A most wicked woman is Jezebel, so much so that even feminist readers of the Old Testament, who have quite eagerly and insightfully reexamined the stories of other Old Testament women, seem reluctant to deal with her. She is, according to tradition, the ultimate figure of feminine evil, one considered so evil by patriarchal standards that her name in most dictionaries is synonymous with "wicked woman." Judeo-Christian tradition judges only Satan more harshly as a symbol of evil. Jezebel's association with patriarchal definitions of "bad women" presents an opportunity for feminists, for if we recover the figure of Jezebel, we not only undermine patriarchal assumptions about the story, we undermine the very basic patriarchal assumptions about what characteristics and actions constitute bad women. This paper, therefore, will reread the story of Jezebel, first, by considering rereading as a process of recovery; second, by examining the traditional readings of Jezebel; and finally, by exploring what Jezebel might mean as a feminist metaphor.
The Process of Feminist Recovery
Feminist recovery activities take many forms, but they all share a common assumption and goal, which may be summarized as the attempt to force reconsideration of so-called cultural "norms" substantiated by traditional understandings of texts. In the introduction to his 1989 book Repression and Recovery: Modern American Poetry and the Politics of Culture Memory, 1910--1945, Cary Nelson defines recovery as rewriting the text according to new ideological assumptions:
what we 'recover' we necessarily rewrite, giving it
meanings that are inescapably contemporary, giving
it a new discursive life in the present, a life it cannot
have had before. A text can gain that new life in part
through an effort to understand what cultural work it
may have been able to do in an earlier time. (11) Crucial to a recovery project is an understanding of how a text by or about women worked in its historical setting and in its reception through subsequent ages of interpretation to uphold patriarchal assumptions about the feminine. Recovery, or "rewriting," of the text by feminism wrenches from patriarchy the power to interpret what feminine is and should be. From the diachronic tension between the historical understanding and a contemporary feminist reading emerges a new "text" which has the potential to redefine the cultural values which had been traditionally derived from the text.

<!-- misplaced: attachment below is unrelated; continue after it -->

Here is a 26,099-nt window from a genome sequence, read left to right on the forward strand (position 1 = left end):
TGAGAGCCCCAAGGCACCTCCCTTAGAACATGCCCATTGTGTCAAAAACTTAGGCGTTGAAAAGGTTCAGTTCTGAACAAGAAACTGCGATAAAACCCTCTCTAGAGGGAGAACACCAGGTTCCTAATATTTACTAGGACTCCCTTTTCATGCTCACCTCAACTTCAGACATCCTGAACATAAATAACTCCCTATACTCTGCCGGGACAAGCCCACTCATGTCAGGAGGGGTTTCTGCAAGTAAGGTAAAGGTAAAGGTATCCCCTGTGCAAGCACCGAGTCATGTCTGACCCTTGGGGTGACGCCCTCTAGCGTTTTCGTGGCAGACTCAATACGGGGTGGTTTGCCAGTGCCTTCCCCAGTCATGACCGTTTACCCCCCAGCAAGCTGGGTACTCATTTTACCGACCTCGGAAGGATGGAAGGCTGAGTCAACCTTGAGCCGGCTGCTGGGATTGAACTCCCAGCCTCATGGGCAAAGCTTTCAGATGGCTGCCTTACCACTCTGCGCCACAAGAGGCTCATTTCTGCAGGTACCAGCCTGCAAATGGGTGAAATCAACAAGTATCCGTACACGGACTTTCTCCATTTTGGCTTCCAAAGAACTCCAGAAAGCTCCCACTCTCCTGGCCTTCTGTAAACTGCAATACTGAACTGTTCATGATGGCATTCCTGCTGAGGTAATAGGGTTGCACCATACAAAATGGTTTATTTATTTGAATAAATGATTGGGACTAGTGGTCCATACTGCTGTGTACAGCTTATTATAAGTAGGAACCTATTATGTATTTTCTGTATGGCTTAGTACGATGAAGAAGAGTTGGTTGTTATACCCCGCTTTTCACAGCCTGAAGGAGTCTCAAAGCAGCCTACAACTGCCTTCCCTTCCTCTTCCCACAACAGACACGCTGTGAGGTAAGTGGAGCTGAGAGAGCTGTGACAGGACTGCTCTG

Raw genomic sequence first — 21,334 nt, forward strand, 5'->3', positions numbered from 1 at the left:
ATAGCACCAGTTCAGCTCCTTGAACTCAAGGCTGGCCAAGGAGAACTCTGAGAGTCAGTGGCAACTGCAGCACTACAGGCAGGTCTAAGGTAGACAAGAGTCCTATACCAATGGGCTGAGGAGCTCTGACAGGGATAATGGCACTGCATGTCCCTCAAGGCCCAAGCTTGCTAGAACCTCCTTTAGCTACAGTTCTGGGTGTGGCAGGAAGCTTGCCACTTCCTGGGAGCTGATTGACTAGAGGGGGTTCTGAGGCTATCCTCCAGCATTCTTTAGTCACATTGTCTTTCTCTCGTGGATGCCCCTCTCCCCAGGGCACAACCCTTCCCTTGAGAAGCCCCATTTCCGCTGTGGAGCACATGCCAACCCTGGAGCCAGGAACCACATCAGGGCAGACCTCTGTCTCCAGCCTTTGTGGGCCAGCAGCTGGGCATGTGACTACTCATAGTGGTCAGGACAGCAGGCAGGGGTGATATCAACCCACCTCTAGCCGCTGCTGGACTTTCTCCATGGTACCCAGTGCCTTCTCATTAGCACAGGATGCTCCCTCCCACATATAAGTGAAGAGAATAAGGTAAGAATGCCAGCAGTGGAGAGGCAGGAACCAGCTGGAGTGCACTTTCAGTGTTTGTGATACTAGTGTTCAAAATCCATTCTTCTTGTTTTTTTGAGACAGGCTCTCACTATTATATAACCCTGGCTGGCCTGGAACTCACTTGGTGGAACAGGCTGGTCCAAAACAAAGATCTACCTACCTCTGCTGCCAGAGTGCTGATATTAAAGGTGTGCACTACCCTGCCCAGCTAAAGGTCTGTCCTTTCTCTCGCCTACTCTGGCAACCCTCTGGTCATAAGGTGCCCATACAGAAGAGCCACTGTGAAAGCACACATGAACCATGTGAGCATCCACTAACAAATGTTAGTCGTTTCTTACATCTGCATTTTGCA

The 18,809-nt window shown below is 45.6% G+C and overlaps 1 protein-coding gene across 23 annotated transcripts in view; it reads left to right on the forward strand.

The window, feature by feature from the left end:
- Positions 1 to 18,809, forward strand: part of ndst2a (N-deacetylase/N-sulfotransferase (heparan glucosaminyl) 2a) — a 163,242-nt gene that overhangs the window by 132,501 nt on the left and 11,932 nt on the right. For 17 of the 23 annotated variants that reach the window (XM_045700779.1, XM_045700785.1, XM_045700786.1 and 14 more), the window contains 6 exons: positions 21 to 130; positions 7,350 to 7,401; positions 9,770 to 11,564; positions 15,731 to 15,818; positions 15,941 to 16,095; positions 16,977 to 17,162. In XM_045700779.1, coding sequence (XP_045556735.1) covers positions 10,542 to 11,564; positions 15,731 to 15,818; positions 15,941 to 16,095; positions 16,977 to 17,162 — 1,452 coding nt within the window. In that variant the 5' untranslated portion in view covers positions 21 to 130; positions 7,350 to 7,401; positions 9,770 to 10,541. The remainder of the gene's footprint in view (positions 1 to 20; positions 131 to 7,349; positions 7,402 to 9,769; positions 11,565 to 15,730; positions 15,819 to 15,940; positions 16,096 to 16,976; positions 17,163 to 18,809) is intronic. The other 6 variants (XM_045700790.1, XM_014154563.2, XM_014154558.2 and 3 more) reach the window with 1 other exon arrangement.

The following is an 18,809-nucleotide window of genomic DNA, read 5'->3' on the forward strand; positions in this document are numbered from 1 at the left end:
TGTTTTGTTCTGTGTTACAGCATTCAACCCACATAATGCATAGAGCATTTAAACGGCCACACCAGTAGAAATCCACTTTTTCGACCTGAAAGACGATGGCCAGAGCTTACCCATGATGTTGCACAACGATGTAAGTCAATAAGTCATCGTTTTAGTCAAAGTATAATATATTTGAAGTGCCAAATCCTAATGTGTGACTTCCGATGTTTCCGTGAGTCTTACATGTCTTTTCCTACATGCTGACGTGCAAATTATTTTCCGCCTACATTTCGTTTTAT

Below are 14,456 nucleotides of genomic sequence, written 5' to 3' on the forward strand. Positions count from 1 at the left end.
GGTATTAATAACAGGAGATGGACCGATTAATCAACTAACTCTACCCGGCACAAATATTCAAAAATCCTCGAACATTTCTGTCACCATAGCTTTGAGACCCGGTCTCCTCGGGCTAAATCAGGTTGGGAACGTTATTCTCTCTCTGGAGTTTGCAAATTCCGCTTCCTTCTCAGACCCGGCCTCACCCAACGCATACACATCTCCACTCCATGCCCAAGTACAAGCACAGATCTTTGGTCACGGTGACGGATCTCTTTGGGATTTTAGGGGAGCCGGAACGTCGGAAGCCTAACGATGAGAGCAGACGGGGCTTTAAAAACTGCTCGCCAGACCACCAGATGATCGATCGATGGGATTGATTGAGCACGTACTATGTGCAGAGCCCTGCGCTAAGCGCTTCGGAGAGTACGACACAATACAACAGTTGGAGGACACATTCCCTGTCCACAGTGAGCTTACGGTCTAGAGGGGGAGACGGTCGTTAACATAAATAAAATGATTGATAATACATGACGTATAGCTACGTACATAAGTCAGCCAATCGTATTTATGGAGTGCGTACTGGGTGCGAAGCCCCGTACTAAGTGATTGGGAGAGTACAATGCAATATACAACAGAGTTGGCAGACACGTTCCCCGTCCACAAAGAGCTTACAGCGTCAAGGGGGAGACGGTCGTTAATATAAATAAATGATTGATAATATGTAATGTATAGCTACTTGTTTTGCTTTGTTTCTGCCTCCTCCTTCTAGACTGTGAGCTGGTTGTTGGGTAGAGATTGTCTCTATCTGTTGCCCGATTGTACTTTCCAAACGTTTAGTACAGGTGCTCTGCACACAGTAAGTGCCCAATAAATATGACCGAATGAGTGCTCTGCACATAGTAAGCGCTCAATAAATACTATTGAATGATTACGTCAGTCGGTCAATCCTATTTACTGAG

Significant for many attempts at feminist reading and recovery is the problem of naming, of re-interpreting the names given to females and to the feminine in patriarchal literature. Recovery may mean usurping from ancient legend a male-given name or a male-created image of the feminine, appropriating it to name or describe our own existence. Traditional readings of these legends have created a rhetoric of oppression, using the names and their traditional connotations to mold the image of ideal femininity along lines which will not threaten, or which will neutralize any potential threat to, patriarchal power. Certain female figures are labelled "villainess" because they embody certain characteristics or perform certain actions which potentially threaten the patriarchal construction of the feminine, and thus the construction of the masculine. Tradition, therefore, must portray these women and what they represent as evil in order to undermine any power they might exert over patriarchy. Feminists reading these ancient stories rewrite, or recover, the legend to open a space for a different, potentially powerful image of the feminine in order to subvert the traditional constructions which name these figures as evil women and make their characteristics undesirable. Sandra Gilbert and Susan Gubar in No Man's Land, describe one such example of recovery: American author Pauline Tarn transformed herself into the French poet Rene Vivien by taking on the name, and thus the power, of the woman who wrests from Merlin his magical authority, his ability to speak the words of power. …